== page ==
This low rainfall is yet another factor that keeps yields naturally low in New Zealand. All these factors paint a particularly challenging picture for grape growers and wine makers, but when one plays his cards right, the results can be wines of exceptional quality. Beyond that simple notion of quality, these conditions create a unique expression of terroir that really seems to mark these wines from north to south. It’s an exciting distinction to see in the glass and one that I found fascinating while tasting so many Pinot Noirs in such a short period of time.
So what did I think of the wines beyond the simple observation that they have the potential to be delicious and distinctive?
One of the first observations I noted was that stem inclusion is working its way into the scene, much to my delight. I can say that some of the wines that really struck me did so because of their masterful blending of opulent fruit and complexity from the stems. It’s a sign, at least to me, of an industry that is ready to move beyond the mastery of delicious, fruit-driven wines and graduate to something much more compelling.
Back to the discussion of terroir though. The obvious examples are those that are best known: The Burgundian funk of Martinborough or the explosive red cherry fruit of Central Otago; though that leaves plenty of country to try and decipher.
Wines from Canterbury and Waipara , of which I tasted many, offered up a blend of the two poles of the spectrum. There was plenty of fruit, often darker than that found in Central Otago’s Pinots. More black cherry and blackberry, but at the same time there was an earthy, lightly herbal complexity to the wines and a vivid sappiness in the best that really set them apart from the wines of other regions that I sampled.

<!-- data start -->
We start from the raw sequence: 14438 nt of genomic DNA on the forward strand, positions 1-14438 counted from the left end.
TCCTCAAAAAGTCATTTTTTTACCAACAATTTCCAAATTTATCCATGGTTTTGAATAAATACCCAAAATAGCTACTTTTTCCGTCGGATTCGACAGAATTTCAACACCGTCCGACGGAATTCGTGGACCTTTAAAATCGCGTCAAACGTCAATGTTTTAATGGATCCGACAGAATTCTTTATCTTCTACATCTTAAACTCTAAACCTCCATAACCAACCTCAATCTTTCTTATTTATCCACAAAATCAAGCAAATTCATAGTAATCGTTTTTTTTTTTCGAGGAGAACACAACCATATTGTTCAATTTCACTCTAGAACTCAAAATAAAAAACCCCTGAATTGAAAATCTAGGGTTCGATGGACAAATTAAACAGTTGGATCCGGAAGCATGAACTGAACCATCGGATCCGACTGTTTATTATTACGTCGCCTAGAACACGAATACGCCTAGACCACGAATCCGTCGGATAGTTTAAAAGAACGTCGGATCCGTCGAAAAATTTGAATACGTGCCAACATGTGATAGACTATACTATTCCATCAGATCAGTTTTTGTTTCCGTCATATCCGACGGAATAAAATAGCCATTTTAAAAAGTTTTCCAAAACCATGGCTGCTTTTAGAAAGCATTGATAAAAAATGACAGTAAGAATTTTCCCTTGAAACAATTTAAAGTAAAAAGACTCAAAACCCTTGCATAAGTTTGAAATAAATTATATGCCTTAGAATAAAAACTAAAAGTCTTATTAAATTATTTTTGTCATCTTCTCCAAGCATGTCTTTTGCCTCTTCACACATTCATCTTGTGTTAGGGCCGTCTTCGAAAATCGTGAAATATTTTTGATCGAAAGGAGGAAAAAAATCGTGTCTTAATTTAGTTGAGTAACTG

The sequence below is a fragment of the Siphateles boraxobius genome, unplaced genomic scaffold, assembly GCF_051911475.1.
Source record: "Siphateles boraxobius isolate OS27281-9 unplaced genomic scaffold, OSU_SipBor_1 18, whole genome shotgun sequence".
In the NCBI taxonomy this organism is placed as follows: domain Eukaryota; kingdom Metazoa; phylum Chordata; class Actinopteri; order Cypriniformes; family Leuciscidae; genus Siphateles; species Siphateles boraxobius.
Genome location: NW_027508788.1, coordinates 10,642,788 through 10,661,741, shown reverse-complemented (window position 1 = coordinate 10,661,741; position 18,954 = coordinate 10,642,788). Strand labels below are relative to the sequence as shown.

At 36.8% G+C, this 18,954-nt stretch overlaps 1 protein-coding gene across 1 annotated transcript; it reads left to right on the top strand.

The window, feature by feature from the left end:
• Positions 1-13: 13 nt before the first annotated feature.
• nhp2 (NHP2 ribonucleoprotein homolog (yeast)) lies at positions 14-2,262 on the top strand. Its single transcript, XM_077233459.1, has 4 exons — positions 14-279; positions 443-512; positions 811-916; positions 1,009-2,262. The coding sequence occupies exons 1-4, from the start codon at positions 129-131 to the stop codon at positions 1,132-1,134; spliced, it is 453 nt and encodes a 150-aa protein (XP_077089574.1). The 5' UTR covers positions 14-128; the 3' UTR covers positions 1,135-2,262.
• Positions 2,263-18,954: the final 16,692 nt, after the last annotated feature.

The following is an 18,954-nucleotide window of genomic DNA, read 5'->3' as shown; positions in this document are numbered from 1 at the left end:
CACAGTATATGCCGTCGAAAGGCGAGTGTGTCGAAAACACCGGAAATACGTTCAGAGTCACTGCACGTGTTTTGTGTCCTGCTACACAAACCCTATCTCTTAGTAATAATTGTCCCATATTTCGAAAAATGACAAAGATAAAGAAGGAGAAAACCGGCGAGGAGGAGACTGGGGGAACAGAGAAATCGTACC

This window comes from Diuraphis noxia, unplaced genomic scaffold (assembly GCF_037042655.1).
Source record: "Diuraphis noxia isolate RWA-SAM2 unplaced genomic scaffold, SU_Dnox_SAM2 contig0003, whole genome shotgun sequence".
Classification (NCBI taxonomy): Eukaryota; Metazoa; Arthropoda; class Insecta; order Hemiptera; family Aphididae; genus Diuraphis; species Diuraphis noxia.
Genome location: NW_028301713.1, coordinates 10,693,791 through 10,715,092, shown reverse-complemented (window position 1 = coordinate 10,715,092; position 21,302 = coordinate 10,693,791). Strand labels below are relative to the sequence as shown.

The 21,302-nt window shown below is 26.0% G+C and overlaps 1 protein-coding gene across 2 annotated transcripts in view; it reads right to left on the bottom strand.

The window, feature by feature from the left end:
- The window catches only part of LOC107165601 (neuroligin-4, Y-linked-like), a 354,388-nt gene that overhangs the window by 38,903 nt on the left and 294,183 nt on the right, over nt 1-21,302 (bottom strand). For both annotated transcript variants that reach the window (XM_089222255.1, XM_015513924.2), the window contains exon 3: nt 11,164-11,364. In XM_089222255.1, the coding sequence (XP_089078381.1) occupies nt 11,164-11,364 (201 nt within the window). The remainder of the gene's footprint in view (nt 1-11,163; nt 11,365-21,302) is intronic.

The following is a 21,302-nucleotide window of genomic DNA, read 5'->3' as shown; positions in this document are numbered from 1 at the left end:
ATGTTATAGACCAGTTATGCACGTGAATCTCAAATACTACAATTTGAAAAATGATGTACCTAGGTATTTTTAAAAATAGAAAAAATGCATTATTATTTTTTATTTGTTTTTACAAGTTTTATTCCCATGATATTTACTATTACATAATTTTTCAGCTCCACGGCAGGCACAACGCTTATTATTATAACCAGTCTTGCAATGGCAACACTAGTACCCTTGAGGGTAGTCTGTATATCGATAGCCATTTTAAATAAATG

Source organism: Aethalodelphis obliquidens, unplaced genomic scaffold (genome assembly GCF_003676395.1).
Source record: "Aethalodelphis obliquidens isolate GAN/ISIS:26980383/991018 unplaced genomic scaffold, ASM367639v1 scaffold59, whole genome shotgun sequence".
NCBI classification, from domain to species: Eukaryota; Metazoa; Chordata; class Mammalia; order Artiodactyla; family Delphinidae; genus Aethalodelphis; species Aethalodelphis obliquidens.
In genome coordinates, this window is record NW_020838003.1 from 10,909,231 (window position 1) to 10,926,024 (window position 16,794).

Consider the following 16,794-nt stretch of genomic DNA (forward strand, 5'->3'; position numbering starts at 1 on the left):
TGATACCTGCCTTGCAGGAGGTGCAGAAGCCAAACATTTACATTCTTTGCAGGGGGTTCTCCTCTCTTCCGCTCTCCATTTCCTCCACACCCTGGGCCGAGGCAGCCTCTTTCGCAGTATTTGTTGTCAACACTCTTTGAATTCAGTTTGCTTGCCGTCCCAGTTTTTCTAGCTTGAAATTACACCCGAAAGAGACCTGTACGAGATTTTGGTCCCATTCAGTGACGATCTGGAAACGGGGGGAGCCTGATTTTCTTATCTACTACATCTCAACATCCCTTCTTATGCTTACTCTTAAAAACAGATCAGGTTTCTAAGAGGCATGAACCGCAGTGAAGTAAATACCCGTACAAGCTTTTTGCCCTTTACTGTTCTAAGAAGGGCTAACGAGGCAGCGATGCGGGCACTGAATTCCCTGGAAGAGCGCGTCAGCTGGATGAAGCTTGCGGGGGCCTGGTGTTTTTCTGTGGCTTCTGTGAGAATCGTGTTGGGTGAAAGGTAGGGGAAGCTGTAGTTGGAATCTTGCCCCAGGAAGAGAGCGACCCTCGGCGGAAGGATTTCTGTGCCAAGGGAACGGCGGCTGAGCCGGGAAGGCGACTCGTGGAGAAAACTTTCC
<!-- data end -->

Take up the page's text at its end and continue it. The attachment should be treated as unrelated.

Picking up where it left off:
This is the only region that sees considerable hillside plantings of Pinot Noir, which may help in contributing that sort of complexity to these wines, also making for a rather beautiful emerging wine region. In many ways, I was most excited by the wines of Waipara because of this complexity and the fact that most were new to me.
Nelson is a relatively small wine producing region in New Zealand with relatively few wineries, but the warm, sunny conditions that makes this the water sport capital of New Zealand also make for awfully good wine. Perhaps the closest in character to what might be considered a Californian style, though there is ample competition on that front from some producers in Martinborough
Marlborough is Sauvignon Blanc country in New Zealand, though there is plenty Pinot Noir produced here as well. The Pinot seemed to my palate to be, as a group, among the most straight forward of the wines I tasted. Solid to be sure but lacking the distinctiveness of other regions.
And finally, Gisborne, New Zealand. Most humid and perhaps most challenging region for grape growing and winemaking. While I only tasted Pinot Noir from Millton in Gisborne, which can in no way be deemed representative of the region, I did find a lot to like in the ripe, briary style of wines.
So that’s it for edumacation. Now I want to share my tasting notes with you. I have to qualify the notes that are to come. Many were taken on large, walk around tastings. They lack the detail of many of my notes and as such do not have point scoring associated with them. In these large-scale tastings I really can only break wines down into about five categories at these tastings, no, maybe, sure why not, yes please, and wow.
I’ve compiled lists of each and grouped them below, with the notes from both styles of tastings interspersed. In all honesty, I am more sure of the long form notes than the short hand notes, but I am pretty confidant in the groups themselves. Where the wines stand within those groupings is another matter entirely.
The list below are the wines that really stayed in my mind, the cream of the crop as it were!